As the war was ending, Rickover had a short tour of duty on Okinawa; after the war, he served as inspector general of the 19th Mothball Fleet. Although he made a success of overseeing the mothballing of ships that was occurring now that the war had ended, Rickover saw what he believed was a much more important challenge.
In 1946 a project was begun at the Clinton Laboratory (now the Oak Ridge National Laboratory) to develop a nuclear electric generating plant. The navy decided to send eight men to this project, including three civilians and one senior and four junior naval officers. Realizing the potential that nuclear energy held for the navy, Rickover applied. Although he was not initially selected, through the intercession of his wartime boss Admiral Earle Mills, Rickover was finally sent to Oak Ridge.
Before going to Oak Ridge, Rickover spent time in Washington studying all of the available information on the possible use of atomic energy for naval propulsion. He also talked to everyone who had anything to offer. At Oak Ridge, he and the other naval officers had offices in the same small building with the Daniels Pile group, but they did not take part in the actual development and design effort.
The Pile group's objective was the construction of a high-temperature, gas- cooled, beryllium-moderated reactor for generating central station electricity. Rickover and his officers were busy not only monitoring what the Daniels Pile group was doing but also assisting that group with much outside organization and studying every aspect of the work at Oak Ridge to determine its applicability to naval propulsion. In addition, they later visited the other facilities under the Manhattan District.
In 1947 the Atomic Energy Commission (AEC) was formed, and all responsibility for nuclear energy was transferred to that organization. Toward the end of 1947, it became apparent that there was insufficient information available for the construction of the reactor. Nevertheless, while the Daniels group was working on a final report, Rickover unofficially persuaded them to do a conceptual design of a water-cooled reactor for a submarine. Almost single- handedly, Rickover then persuaded Admiral Nimitz and the secretary of the navy that a nuclear submarine should be built. After enlisting the help of the Military Liaison Committee, he persuaded AEC to formalize the naval reactor study and succeeded in being appointed head of both the navy and AEC naval reactor groups. The naval group was transferred bodily into AEC in 1949.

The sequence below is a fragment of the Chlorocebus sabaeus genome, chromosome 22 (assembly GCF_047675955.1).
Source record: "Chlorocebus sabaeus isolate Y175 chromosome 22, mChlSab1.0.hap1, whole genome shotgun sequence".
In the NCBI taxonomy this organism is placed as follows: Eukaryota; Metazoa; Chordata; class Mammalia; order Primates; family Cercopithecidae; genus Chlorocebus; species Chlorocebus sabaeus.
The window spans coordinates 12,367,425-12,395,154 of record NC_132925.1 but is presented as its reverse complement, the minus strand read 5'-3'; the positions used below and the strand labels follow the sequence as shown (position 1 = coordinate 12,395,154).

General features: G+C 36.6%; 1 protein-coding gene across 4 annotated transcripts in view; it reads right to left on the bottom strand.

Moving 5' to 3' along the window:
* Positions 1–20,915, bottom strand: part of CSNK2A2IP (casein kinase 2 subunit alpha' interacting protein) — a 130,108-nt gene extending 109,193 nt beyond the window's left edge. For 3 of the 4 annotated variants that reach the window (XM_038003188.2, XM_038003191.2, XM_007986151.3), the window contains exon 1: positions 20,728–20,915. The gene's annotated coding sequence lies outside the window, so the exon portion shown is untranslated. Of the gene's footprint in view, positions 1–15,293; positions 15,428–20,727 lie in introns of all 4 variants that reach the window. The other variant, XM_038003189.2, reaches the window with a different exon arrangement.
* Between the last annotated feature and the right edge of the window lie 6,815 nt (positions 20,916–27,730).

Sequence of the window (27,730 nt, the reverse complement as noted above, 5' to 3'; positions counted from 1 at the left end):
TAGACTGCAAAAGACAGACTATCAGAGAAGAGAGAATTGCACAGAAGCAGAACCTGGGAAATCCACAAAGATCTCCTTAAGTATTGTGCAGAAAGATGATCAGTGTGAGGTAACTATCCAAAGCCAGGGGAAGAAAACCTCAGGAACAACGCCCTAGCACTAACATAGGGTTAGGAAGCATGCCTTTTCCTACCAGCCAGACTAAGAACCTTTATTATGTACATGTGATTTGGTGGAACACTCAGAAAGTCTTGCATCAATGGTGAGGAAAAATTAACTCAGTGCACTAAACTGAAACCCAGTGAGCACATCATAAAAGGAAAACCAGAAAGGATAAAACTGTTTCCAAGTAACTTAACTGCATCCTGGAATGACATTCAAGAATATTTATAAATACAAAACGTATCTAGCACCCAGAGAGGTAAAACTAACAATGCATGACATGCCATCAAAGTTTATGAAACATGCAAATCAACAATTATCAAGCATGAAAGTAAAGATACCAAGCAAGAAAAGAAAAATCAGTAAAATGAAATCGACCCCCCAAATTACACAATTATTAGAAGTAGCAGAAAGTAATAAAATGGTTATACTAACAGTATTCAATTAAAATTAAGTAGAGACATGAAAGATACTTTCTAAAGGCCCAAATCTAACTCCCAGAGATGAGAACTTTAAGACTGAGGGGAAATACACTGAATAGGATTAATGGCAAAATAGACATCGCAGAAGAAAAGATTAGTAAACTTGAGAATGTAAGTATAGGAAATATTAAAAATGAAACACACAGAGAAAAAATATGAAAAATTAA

Getting the authorization to develop a nuclear submarine was, in itself, a major accomplishment. The reputation Rickover had gained in the industry during World War II for getting things done was of great help in persuading contractors to become involved in his nuclear work, even though he had lukewarm or no support in most areas of the government. By late 1948 the research on a pressurized water reactor was centered in the Argonne National Laboratory, and Westinghouse had been given a contract to do the engineering and construction of a nuclear submarine prototype and the necessary research, development, and design for the Nautilus. At the same time, General Electric was given a contract of the same scope for a liquid metal-cooled submarine power plant. With these objectives reached, the nuclear submarine program was under way in earnest.